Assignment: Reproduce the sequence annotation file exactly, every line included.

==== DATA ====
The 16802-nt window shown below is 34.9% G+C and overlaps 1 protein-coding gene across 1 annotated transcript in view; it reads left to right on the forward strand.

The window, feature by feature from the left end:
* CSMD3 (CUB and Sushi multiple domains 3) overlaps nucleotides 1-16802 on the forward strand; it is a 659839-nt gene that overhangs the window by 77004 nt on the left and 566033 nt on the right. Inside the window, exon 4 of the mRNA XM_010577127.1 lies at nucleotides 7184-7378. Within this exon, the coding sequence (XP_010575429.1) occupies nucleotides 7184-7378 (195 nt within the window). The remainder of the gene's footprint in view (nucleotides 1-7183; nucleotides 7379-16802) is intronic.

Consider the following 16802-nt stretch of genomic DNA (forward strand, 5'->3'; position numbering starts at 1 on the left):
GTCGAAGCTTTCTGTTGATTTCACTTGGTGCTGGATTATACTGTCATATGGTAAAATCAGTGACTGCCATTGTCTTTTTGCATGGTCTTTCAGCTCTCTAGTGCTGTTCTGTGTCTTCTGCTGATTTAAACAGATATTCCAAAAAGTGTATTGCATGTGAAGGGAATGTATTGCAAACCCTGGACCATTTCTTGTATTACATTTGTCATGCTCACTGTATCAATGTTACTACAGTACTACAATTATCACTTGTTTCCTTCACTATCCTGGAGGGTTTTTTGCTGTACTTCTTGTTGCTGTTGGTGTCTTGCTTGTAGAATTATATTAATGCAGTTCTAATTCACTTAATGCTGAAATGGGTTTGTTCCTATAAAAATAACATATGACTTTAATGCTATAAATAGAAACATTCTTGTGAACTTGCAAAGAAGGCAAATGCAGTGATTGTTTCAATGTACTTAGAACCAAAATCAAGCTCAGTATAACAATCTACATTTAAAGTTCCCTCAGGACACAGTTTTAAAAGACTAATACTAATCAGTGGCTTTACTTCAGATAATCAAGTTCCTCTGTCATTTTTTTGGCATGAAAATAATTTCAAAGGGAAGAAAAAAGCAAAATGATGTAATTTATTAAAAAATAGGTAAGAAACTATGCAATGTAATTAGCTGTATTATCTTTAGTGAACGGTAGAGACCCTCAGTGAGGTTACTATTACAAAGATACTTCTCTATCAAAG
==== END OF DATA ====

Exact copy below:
The 16802-nt window shown below is 34.9% G+C and overlaps 1 protein-coding gene across 1 annotated transcript in view; it reads left to right on the forward strand.

The window, feature by feature from the left end:
* CSMD3 (CUB and Sushi multiple domains 3) overlaps nucleotides 1-16802 on the forward strand; it is a 659839-nt gene that overhangs the window by 77004 nt on the left and 566033 nt on the right. Inside the window, exon 4 of the mRNA XM_010577127.1 lies at nucleotides 7184-7378. Within this exon, the coding sequence (XP_010575429.1) occupies nucleotides 7184-7378 (195 nt within the window). The remainder of the gene's footprint in view (nucleotides 1-7183; nucleotides 7379-16802) is intronic.

Consider the following 16802-nt stretch of genomic DNA (forward strand, 5'->3'; position numbering starts at 1 on the left):
GTCGAAGCTTTCTGTTGATTTCACTTGGTGCTGGATTATACTGTCATATGGTAAAATCAGTGACTGCCATTGTCTTTTTGCATGGTCTTTCAGCTCTCTAGTGCTGTTCTGTGTCTTCTGCTGATTTAAACAGATATTCCAAAAAGTGTATTGCATGTGAAGGGAATGTATTGCAAACCCTGGACCATTTCTTGTATTACATTTGTCATGCTCACTGTATCAATGTTACTACAGTACTACAATTATCACTTGTTTCCTTCACTATCCTGGAGGGTTTTTTGCTGTACTTCTTGTTGCTGTTGGTGTCTTGCTTGTAGAATTATATTAATGCAGTTCTAATTCACTTAATGCTGAAATGGGTTTGTTCCTATAAAAATAACATATGACTTTAATGCTATAAATAGAAACATTCTTGTGAACTTGCAAAGAAGGCAAATGCAGTGATTGTTTCAATGTACTTAGAACCAAAATCAAGCTCAGTATAACAATCTACATTTAAAGTTCCCTCAGGACACAGTTTTAAAAGACTAATACTAATCAGTGGCTTTACTTCAGATAATCAAGTTCCTCTGTCATTTTTTTGGCATGAAAATAATTTCAAAGGGAAGAAAAAAGCAAAATGATGTAATTTATTAAAAAATAGGTAAGAAACTATGCAATGTAATTAGCTGTATTATCTTTAGTGAACGGTAGAGACCCTCAGTGAGGTTACTATTACAAAGATACTTCTCTATCAAAG